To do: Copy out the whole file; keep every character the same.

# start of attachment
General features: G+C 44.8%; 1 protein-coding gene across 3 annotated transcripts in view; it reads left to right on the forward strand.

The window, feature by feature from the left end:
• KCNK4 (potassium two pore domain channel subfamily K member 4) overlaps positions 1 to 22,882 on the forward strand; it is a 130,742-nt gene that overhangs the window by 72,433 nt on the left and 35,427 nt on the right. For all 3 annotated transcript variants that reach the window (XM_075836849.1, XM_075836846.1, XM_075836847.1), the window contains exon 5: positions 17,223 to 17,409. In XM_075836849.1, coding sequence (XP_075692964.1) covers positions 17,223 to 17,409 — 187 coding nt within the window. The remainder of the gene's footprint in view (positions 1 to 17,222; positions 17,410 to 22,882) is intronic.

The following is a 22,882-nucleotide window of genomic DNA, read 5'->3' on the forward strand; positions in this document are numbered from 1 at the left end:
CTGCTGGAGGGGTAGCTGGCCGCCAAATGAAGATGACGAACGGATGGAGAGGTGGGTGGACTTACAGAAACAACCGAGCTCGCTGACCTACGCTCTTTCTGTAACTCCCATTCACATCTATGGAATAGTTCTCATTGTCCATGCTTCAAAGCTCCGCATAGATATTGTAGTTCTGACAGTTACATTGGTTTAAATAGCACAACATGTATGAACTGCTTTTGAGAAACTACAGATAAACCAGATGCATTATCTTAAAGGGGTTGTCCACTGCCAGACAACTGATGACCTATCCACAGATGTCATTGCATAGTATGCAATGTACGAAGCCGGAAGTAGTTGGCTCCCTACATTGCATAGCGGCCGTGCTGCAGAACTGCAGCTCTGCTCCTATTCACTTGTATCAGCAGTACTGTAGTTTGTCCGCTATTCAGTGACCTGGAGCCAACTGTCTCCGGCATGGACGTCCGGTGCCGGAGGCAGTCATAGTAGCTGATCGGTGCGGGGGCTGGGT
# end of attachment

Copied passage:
General features: G+C 44.8%; 1 protein-coding gene across 3 annotated transcripts in view; it reads left to right on the forward strand.

The window, feature by feature from the left end:
• KCNK4 (potassium two pore domain channel subfamily K member 4) overlaps positions 1 to 22,882 on the forward strand; it is a 130,742-nt gene that overhangs the window by 72,433 nt on the left and 35,427 nt on the right. For all 3 annotated transcript variants that reach the window (XM_075836849.1, XM_075836846.1, XM_075836847.1), the window contains exon 5: positions 17,223 to 17,409. In XM_075836849.1, coding sequence (XP_075692964.1) covers positions 17,223 to 17,409 — 187 coding nt within the window. The remainder of the gene's footprint in view (positions 1 to 17,222; positions 17,410 to 22,882) is intronic.

The following is a 22,882-nucleotide window of genomic DNA, read 5'->3' on the forward strand; positions in this document are numbered from 1 at the left end:
CTGCTGGAGGGGTAGCTGGCCGCCAAATGAAGATGACGAACGGATGGAGAGGTGGGTGGACTTACAGAAACAACCGAGCTCGCTGACCTACGCTCTTTCTGTAACTCCCATTCACATCTATGGAATAGTTCTCATTGTCCATGCTTCAAAGCTCCGCATAGATATTGTAGTTCTGACAGTTACATTGGTTTAAATAGCACAACATGTATGAACTGCTTTTGAGAAACTACAGATAAACCAGATGCATTATCTTAAAGGGGTTGTCCACTGCCAGACAACTGATGACCTATCCACAGATGTCATTGCATAGTATGCAATGTACGAAGCCGGAAGTAGTTGGCTCCCTACATTGCATAGCGGCCGTGCTGCAGAACTGCAGCTCTGCTCCTATTCACTTGTATCAGCAGTACTGTAGTTTGTCCGCTATTCAGTGACCTGGAGCCAACTGTCTCCGGCATGGACGTCCGGTGCCGGAGGCAGTCATAGTAGCTGATCGGTGCGGGGGCTGGGT